Food Habitat Plots Establishment


Although food is normally available to wildlife in the form of waste grain and weed seeds, there are times when a well placed food plot is an important wildlife management tool. Food is an important attractant for wildlife. Animals will often readily move to good food sources. This fact makes food plots useful for attracting and keeping wildlife in areas where we want them. For instance, we might want to attract pheasants into an area with very good quality wintering habitat to maximize survival through the winter. Food plots work well for this. For more information or assistance, go to the Fact Sheet.  

 

Habitat Fence Construction


Important habitats often require protection from livestock. In special cases GFP will help landowners protect these habitats by helping to pay for the cost of constructing a fence. For more information or assistance, go to the Fact Sheet.

 

Native Warm Season Grass Establishment


Once, a large portion of eastern South Dakota consisted of a grassland community that was very tall and did most of its growing in the middle of summer. Now most of that type of habitat has been replaced by cornfields, but some folks are interested in reestablishing native warm season grasses for several reasons. One reason is wildlife habitat.

It's hard to find better winter roosting habitat for resident wildlife than native warm season grasses. The stems are rigid and tend to stand up to a lot of weight from snow.  NWSG plantings are also important to some species for nesting, brood rearing, loafing and even as a source of food. For more information or assistance, go to the Fact Sheet

 

Woody Habitat Projects


The best example of how the department uses someone else's program to stretch funding while making the practice better for wildlife is our new woody planting practice. Landowners normally can receive cost-share funding from the USDA to plant woody species. But, because most of South Dakota is naturally a grassland community, trees have a hard time competing with grasses and weeds for sunlight, water and nutrients. In order to allow the woody plants a chance to develop a canopy closure, it is important to eliminate grass and weed competition by tilling, applying landscape fabric or even using chemicals in some cases.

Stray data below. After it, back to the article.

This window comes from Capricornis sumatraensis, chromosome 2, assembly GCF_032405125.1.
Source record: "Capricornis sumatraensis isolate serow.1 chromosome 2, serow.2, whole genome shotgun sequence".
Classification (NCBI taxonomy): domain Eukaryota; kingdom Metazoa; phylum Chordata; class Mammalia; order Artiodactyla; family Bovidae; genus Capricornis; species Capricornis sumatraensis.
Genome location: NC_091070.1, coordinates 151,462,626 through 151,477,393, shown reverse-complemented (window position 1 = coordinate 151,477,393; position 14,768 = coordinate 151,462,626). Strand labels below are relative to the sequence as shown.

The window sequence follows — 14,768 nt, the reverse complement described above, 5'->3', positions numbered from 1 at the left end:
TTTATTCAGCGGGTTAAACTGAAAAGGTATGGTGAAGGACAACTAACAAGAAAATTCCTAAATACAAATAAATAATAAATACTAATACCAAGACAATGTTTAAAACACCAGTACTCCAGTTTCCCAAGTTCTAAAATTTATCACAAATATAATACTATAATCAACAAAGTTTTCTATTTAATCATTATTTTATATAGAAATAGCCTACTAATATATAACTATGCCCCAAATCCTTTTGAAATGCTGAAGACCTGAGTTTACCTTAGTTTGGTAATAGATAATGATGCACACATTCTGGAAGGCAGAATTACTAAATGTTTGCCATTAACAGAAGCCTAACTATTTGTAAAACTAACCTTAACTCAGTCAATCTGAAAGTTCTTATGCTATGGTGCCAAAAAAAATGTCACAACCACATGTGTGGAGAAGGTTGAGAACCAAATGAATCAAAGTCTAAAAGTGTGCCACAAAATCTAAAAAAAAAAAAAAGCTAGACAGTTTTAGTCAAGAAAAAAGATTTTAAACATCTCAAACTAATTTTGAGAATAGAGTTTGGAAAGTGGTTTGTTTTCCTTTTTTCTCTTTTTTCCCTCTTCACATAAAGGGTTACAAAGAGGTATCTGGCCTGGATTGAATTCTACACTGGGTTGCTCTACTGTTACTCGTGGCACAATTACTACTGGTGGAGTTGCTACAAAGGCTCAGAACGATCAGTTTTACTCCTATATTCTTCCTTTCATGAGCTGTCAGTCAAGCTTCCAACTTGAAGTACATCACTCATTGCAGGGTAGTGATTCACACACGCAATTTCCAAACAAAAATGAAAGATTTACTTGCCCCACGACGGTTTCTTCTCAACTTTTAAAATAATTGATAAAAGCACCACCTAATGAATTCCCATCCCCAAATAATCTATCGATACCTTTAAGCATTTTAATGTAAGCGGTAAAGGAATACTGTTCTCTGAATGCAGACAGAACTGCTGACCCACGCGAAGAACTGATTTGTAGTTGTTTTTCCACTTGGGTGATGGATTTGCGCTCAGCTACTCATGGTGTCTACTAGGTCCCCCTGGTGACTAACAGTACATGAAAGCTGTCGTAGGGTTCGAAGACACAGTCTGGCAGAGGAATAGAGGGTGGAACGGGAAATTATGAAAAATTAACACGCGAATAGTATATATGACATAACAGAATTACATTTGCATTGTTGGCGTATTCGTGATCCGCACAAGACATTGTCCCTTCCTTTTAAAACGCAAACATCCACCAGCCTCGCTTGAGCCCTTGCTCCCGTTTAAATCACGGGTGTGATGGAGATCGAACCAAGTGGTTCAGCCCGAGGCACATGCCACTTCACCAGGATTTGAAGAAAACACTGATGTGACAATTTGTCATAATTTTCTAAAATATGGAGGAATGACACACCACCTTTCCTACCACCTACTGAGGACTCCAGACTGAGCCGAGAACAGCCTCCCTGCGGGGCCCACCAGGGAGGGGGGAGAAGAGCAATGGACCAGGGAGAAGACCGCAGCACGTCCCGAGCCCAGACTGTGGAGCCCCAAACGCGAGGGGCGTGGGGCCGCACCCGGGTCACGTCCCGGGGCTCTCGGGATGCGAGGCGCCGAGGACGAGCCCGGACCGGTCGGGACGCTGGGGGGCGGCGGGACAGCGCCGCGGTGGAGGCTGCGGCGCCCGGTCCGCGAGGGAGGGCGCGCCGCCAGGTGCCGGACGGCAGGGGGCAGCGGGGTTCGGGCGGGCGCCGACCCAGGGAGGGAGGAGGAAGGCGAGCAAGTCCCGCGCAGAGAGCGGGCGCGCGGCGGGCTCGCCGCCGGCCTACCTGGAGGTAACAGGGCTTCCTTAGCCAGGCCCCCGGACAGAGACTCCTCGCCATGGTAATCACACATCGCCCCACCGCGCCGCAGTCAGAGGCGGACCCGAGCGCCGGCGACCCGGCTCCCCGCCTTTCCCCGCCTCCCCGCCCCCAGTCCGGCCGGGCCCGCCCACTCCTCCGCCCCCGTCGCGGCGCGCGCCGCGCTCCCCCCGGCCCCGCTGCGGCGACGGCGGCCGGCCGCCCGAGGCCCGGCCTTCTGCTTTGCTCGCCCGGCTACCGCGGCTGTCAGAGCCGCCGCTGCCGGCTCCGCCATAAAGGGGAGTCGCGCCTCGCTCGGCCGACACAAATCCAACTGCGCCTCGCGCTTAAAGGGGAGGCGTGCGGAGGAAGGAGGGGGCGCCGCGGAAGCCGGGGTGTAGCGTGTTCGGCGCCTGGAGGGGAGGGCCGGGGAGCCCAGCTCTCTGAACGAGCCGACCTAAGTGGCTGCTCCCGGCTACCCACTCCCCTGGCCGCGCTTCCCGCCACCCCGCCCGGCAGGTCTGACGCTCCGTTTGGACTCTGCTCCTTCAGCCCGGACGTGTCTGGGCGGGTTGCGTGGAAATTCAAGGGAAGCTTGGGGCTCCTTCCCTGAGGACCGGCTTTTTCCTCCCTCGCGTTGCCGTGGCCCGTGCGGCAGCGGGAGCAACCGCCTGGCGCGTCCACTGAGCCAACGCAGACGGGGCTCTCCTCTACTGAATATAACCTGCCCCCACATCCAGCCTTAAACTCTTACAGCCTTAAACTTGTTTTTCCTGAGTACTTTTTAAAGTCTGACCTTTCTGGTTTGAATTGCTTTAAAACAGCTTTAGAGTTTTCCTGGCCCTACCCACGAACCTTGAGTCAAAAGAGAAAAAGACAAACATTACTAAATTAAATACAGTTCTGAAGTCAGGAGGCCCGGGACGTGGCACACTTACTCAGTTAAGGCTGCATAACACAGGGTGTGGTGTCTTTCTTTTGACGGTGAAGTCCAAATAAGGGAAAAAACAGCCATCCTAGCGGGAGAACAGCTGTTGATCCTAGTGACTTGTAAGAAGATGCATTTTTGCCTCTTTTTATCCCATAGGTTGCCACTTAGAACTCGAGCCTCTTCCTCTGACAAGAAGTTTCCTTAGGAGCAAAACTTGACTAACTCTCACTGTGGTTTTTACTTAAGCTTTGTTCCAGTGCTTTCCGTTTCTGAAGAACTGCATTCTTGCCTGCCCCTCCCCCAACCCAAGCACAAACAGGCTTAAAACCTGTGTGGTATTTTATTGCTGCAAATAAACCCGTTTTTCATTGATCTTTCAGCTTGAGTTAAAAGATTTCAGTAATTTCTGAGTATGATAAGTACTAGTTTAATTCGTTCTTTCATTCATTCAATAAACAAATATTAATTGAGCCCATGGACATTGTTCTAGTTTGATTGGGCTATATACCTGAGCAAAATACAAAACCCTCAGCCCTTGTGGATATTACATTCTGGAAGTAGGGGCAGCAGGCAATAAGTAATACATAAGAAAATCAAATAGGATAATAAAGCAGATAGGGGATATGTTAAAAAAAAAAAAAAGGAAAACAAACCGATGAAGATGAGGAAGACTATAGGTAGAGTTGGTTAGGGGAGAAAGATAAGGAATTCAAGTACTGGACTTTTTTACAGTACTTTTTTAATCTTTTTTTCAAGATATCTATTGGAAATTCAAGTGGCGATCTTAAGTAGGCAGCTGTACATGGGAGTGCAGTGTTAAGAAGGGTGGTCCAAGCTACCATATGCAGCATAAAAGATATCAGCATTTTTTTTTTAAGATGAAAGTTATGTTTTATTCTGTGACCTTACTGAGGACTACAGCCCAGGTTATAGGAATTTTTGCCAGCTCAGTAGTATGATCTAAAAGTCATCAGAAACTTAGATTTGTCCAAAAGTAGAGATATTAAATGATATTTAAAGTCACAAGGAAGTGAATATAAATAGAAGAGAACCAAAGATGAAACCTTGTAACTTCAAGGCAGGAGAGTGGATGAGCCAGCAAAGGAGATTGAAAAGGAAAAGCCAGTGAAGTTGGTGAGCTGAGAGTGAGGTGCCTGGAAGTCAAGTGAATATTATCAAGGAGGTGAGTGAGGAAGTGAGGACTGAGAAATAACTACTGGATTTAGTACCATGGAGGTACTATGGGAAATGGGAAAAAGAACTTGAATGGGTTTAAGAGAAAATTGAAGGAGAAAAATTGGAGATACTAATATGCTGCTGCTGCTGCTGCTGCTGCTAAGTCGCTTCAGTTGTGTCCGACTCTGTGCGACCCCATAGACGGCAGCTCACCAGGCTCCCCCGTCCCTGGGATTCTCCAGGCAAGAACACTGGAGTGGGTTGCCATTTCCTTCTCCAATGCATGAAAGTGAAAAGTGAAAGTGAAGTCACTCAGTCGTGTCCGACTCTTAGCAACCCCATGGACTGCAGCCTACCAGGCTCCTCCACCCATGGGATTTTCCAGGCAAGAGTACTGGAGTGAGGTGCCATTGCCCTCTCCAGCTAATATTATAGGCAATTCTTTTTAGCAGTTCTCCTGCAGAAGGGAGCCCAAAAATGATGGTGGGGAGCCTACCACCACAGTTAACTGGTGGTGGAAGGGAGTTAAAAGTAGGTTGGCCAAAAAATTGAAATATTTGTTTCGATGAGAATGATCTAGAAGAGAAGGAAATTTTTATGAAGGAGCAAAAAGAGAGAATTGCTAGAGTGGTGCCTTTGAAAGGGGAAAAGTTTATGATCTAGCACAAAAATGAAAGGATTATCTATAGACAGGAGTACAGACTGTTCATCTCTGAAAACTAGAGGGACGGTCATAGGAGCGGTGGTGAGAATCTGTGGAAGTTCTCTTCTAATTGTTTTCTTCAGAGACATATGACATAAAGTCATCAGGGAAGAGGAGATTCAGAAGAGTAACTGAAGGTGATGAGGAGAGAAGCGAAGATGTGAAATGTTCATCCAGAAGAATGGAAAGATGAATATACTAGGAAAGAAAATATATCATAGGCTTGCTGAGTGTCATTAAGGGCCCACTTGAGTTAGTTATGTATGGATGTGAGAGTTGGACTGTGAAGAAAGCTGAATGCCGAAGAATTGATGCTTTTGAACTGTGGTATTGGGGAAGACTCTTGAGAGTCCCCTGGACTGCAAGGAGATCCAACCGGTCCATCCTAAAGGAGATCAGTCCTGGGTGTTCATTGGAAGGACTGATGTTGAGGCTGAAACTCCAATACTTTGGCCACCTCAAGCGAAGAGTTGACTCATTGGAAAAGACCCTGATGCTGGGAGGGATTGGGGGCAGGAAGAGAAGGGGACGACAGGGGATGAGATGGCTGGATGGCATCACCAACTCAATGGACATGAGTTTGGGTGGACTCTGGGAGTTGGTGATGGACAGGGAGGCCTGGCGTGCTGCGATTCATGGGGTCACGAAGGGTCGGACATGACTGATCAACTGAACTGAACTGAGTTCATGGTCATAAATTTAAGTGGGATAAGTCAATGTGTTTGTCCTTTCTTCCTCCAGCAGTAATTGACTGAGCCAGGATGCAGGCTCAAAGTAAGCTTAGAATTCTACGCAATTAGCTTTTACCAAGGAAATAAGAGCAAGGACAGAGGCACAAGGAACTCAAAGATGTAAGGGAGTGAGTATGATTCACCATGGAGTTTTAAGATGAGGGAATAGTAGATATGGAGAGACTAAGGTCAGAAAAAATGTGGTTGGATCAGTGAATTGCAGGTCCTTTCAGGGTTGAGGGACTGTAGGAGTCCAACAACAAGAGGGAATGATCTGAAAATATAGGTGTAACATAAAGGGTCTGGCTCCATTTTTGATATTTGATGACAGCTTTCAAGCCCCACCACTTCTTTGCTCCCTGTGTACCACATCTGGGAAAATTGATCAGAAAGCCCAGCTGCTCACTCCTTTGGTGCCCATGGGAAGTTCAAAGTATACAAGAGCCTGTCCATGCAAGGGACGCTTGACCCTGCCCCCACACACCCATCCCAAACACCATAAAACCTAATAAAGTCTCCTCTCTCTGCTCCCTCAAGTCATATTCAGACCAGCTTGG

USDA's tree planting programs always require that new trees be maintained weed-free for the first growing season. GFP's cost-share assistance extends that care through the end of the fourth growing season. For more information or assistance, go to the Fact Sheet.

 

General Hunting Access (Walk-In Areas)


South Dakota has a rich hunting heritage; one that includes lots of game and lots of places to hunt. For the past 15 years, GFP has been working hard to maintain that rich heritage by providing hunting access on privately owned lands. The department does this by contracting with landowners who have CRP or other valuable wildlife habitat. The landowner opens the land to unlimited, free public hunting, which is open to foot-traffic only hunting, in exchange for a small payment and immunity from non-negligent liability. It has been a great program and currently has more than 900,000 acres enrolled. For more information or assistance, go to the Fact Sheet

 

Waterfowl Hunting Access


The 1998 South Dakota legislature passed produced a law that increased the number of nonresident waterfowl hunting licenses in the Pierre area. One part of the law requires that funds from the sale of these licenses must be used to provide additional public waterfowl hunting opportunities in the Pierre area. Although it is all quite new, the department has contracted with several landowners in the Pierre area to provide a host of new waterfowl hunting opportunities to the public. This is a fairly special practice that is only available to landowners in the immediate Pierre area. But if you live in this area, and you have great quality goose hunting opportunities to offer, you might want to consider the program. For more information or assistance, go to the Fact Sheet.

 

http://www.sdgfp.info/Wildlife/privatelands/PrivatelandsIndex.htm